ESPE Abstracts (2018) 89 RFC14.6

ESPE2018 Rapid Free Communications Multisystem Endocrine Disorders (6 abstracts)

Identification of Epithelial Sodium Channel (ENaC) in Endometrial Pipelle Biopsy Samples

Vijay Boggula a , Israel Hanukoglu a , Ron Sagiv b, , Yehoshua Enuka a & Aaron Hanukoglu c,

aLaboratory of Cell Biology, Ariel University, Ariel, Israel; bDepartment of Obstetrics & Gynecology, Holon, Israel; cSackler Faculty of Medicine, Tel-Aviv University, Tel Aviv, Israel; dDivision of Pediatric Endocrinology, E. Wolfson Medical Center, Holon, Israel

Background: The fluid milieu along the female reproductive tract has a major role in a complex series of events that follow oocyte ovulation. These include oocyte transport in the fallopian tube, the transport and capacitation of sperm, fertilization, transport of the blastocyst and implantation of the embryo in the uterus. These processes are regulated by the activity of ion channels located on the surface of endometrial epithelia. In our previous studies we showed that epithelial sodium channels (ENaC) are widely distributed in the female reproductive tract (1).

Aim: To examine the expression of ENaC in endometrial biopsy samples obtained by pipelle suction for diagnostic purposes.

Subjects: The samples were obtained from four normal control subjects and a pseudohypoaldosteronism type 1 patient with an Arg508X mutation in the SCNN1A gene that codes for the ENaC alpha subunit (2). The patient failed to conceive naturally and despite nine IVF attempts over six years.

Methods: Endometrial samples were obtained by Pipelle suction. The samples were fixed in formalin and then reacted with anti-ENaC antiserum. After reaction with secondary antibodies sample immunofluorescence were visualized by confocal microscopy. The study was approved by the ethics committee at the E. Wolfson Medical Center.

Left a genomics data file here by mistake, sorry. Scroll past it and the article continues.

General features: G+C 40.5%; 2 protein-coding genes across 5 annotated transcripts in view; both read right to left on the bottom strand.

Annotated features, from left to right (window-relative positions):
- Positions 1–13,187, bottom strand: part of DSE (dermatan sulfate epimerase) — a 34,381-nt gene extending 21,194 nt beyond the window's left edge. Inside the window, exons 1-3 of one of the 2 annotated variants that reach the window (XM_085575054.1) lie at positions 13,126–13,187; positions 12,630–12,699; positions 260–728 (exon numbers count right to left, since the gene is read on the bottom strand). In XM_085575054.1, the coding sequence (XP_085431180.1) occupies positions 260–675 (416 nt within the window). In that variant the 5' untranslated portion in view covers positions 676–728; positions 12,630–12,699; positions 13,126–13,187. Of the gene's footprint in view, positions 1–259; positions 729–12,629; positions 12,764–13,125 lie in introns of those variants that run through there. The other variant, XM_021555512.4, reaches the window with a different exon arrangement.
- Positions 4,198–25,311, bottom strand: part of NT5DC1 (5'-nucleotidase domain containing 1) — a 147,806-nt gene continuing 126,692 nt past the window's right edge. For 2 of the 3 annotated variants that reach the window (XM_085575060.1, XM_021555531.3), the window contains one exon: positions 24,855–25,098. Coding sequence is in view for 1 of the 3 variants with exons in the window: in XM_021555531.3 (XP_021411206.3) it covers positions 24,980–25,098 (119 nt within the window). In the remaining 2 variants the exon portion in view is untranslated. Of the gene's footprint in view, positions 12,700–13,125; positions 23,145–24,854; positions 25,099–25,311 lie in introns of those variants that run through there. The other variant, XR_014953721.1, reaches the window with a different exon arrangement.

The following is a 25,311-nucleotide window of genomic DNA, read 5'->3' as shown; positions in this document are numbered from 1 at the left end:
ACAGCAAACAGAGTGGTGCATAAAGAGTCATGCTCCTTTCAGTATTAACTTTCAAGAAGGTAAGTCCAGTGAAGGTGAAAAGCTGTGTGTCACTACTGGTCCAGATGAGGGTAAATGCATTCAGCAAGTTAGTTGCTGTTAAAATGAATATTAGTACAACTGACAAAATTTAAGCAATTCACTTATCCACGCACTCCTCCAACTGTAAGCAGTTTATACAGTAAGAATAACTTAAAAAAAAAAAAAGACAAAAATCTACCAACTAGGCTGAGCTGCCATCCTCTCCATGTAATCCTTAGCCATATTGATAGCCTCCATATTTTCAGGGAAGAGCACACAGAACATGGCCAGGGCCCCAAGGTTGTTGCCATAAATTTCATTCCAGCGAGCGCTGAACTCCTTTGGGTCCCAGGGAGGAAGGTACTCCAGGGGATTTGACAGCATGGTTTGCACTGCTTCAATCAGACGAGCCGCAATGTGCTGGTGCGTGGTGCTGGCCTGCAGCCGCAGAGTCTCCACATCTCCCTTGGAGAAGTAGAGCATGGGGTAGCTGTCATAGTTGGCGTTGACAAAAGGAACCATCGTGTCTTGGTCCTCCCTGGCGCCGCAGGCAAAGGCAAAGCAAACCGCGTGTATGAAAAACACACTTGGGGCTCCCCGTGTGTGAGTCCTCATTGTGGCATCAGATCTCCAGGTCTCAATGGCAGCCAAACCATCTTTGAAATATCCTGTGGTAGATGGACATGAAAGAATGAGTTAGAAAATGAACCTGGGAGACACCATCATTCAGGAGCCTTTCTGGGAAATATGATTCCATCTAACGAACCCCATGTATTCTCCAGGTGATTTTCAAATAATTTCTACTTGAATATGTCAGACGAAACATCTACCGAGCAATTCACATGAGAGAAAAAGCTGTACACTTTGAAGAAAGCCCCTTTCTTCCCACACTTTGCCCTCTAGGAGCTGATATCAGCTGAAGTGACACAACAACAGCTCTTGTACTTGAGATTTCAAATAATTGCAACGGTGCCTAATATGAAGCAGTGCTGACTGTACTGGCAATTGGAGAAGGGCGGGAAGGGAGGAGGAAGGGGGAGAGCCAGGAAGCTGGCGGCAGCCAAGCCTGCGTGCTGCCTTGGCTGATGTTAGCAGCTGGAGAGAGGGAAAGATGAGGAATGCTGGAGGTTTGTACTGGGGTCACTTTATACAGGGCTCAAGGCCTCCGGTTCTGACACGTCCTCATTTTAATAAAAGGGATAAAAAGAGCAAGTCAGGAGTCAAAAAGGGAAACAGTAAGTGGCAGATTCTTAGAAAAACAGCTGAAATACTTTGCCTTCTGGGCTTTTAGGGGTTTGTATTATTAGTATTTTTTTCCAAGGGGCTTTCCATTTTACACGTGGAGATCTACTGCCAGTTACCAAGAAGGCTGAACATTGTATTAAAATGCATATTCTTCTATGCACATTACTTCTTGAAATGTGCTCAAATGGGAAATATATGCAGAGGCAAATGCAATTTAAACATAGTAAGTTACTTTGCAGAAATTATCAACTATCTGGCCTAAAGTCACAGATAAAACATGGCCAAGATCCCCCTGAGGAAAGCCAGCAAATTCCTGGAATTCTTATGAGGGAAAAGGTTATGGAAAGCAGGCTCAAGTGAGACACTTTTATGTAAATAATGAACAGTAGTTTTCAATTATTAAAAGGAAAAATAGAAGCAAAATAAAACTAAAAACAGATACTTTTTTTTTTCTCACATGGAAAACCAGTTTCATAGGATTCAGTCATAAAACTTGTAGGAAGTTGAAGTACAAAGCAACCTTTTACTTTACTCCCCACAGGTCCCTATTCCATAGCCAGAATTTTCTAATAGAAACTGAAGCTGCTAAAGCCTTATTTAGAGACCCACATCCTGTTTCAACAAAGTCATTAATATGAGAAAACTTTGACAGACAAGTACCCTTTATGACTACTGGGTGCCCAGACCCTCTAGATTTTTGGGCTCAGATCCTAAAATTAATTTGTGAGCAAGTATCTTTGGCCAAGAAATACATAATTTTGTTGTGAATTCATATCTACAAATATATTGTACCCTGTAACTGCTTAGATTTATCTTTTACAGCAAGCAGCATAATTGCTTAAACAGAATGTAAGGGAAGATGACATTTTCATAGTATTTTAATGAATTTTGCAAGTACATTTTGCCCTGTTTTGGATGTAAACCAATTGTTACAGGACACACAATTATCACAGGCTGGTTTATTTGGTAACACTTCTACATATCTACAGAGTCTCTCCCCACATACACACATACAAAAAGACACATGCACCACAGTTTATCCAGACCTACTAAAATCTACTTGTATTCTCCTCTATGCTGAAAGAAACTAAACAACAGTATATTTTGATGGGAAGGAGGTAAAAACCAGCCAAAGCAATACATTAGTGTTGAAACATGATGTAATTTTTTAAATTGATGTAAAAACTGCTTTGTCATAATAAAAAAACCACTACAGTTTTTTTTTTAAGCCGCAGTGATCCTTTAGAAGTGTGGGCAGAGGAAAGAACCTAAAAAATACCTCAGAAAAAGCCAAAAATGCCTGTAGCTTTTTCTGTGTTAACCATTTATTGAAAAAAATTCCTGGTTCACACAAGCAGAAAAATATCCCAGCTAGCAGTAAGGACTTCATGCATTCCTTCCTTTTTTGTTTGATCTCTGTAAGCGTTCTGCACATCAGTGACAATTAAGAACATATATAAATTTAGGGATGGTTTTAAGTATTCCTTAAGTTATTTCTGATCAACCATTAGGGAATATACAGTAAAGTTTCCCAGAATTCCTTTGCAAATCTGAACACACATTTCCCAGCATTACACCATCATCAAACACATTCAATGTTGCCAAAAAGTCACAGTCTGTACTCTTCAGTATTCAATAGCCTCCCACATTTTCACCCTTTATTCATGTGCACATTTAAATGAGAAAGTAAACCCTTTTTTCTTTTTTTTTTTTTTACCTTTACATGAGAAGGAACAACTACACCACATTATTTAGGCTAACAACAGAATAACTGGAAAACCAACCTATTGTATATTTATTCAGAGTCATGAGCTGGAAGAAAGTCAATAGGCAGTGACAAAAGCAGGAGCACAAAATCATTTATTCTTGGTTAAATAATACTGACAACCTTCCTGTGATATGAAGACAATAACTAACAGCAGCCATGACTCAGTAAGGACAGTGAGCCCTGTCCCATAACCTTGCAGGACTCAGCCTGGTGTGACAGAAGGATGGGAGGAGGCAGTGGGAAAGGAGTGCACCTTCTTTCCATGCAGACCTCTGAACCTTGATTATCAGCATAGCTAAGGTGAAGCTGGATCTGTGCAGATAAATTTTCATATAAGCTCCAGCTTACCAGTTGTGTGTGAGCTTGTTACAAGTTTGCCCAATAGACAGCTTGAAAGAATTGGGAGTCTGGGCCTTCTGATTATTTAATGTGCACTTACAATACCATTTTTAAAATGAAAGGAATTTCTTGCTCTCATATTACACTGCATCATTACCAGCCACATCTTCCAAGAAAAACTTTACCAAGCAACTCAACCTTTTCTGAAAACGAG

Results: The analysis showed strong ENaC immunofluorescence along the luminal border (apical membrane) of the epithelial cells in pipelle samples from healthy subjects. In contrast, none of the samples from the PHA patient showed ENaC immunofluorescence. The Arg508X mutation interrupts transport of ENaC subunits to cell surface, yet it would not be expected to disrupt ENaC localization in the cytoplasm. In contrast to endometrium where ENaC is localized in the apical membrane of the epithelial cells, in keratinocytes ENaC is expressed in cytoplasmic pools. Thus, we examined ENaC immunofluorescence in plucked hair follicles from normal subjects and the PHA patient. As expected, ENaC immunofluorescence was detected in the cytoplasm of keratinocytes of both normal and PHA samples.

Conclusion: Our results show that endometrial samples obtained by pipelle biopsy can be used for identification of key proteins by immunofluorescence.

References: 1. Enuka Y, Hanukoglu I, Edelheit O, Vaknine H & Hanukoglu A. Histochem Cell Biol 2012 137 339–353. 2. Hanukoglu A, Edelheit O, Shriki Y, Gizewska M, Dascal N & Hanukoglu I. J Steroid Biochem Mol Biol 2008 111 268–274.

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